Relationship Help Quick Tip For Couples
When was the last time you said “yes” to your spouse/partner?
I don’t mean “yes” as in: “Yeah, I’ll take out the garbage” or “Sure, a movie this weekend sounds great.”
“Yes” and “no” are more than just words having to do with activities—for many couples these two simple words end up representing a deeper truth about their relationship—a deeper truth about how we feel and relate to ourselves and our spouse/partner.
“Yes” and “no” can come to reflect a pervasive attitude held about one another and the relationship—an attitudinal doorway that, when open, allows us to fully give of ourselves and accept what our partner has to offer; or, inversely, when this door is closed, the pathway to meaningful connection is obstructed.
Some couples try to consciously maintain a philosophy of “yes” when it comes to their marriage/relationship. They set their default position to emotional availability and openness whenever possible because they realize that in love there is no difference between giving and receiving. With an attitude of “yes” we simultaneously feed ourselves, our partner and the relationship. Feeling uncomfortable or “put out” when pushed or challenged for the betterment of the relationship is never seen as a good excuse to withhold or shift to a “no” attitude.
Relationship Help: What Does It Mean to Say “Yes”?
When you say “yes” to your partner and the relationship, in essence you are saying “yes” to:
- Compromising about the practical management issues that come along with domesticity;
- Emotional transparency and honesty (not hiding behind pretense, superficial niceties or secrecy);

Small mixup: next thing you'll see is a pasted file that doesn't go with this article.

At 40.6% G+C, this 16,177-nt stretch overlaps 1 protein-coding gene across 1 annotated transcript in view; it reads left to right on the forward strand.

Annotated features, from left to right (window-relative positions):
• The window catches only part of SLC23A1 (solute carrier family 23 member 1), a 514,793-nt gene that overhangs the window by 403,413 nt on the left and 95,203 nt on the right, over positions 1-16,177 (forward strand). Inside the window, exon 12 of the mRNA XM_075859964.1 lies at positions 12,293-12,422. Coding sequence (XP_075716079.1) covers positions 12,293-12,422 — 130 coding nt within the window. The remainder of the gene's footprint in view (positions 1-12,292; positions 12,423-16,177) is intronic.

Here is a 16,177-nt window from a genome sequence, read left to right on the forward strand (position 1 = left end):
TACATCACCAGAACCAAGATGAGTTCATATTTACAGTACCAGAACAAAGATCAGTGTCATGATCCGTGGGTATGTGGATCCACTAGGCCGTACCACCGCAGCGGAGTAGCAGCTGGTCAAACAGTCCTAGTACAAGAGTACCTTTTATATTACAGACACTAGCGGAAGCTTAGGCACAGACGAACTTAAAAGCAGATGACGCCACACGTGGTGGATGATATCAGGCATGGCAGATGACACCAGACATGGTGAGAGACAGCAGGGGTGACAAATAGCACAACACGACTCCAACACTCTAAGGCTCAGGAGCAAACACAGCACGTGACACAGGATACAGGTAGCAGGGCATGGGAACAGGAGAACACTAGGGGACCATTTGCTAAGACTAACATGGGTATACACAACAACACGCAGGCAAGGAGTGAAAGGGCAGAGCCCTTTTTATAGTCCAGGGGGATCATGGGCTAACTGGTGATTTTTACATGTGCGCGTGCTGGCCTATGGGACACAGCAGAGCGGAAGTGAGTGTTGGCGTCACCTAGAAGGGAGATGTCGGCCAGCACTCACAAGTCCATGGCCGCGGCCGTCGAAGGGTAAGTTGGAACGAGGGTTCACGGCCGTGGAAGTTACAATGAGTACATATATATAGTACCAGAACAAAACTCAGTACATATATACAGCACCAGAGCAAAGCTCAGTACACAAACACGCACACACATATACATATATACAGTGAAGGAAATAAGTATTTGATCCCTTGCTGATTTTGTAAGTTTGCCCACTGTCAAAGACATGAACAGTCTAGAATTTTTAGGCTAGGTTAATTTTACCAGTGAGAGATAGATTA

- A shared respect, even when frustrated and/or angry with one another;
- A heightened sense of responsibility for each other’s emotional well-being;
- A mutual dedication to work on the marriage/relationship when needed;
- Challenging yourself and growing as an individual as well as a couple.
But for many couples, “no” has become the relationship default setting—an almost automated response to one another. When this occurs, requests for better communication, an increase in time spent together and/or shared activities, and greater emotional or physical intimacy are met with resistance and a closed heart.
It’s also possible to maintain a superficial “yes” veneer while remaining emotionally closed off at a deeper level (an underlying “no” attitude). When this occurs, an energy of reluctance and tenseness permeates the relationship. This anti-openness stance may act as a protective shield to avoid anticipated emotional pain and/or it may function to keep you comfortably in the status quo of your relationship.
This stance keeps your partner shut out and ultimately keeps the relationship stuck in neutral rather than moving forward.
What do you and your partner need from one another to keep a deeply held “yes” attitude alive and well in your marriage/relationship?
Wishing your relationship the best!
Dr. Rich Nicastro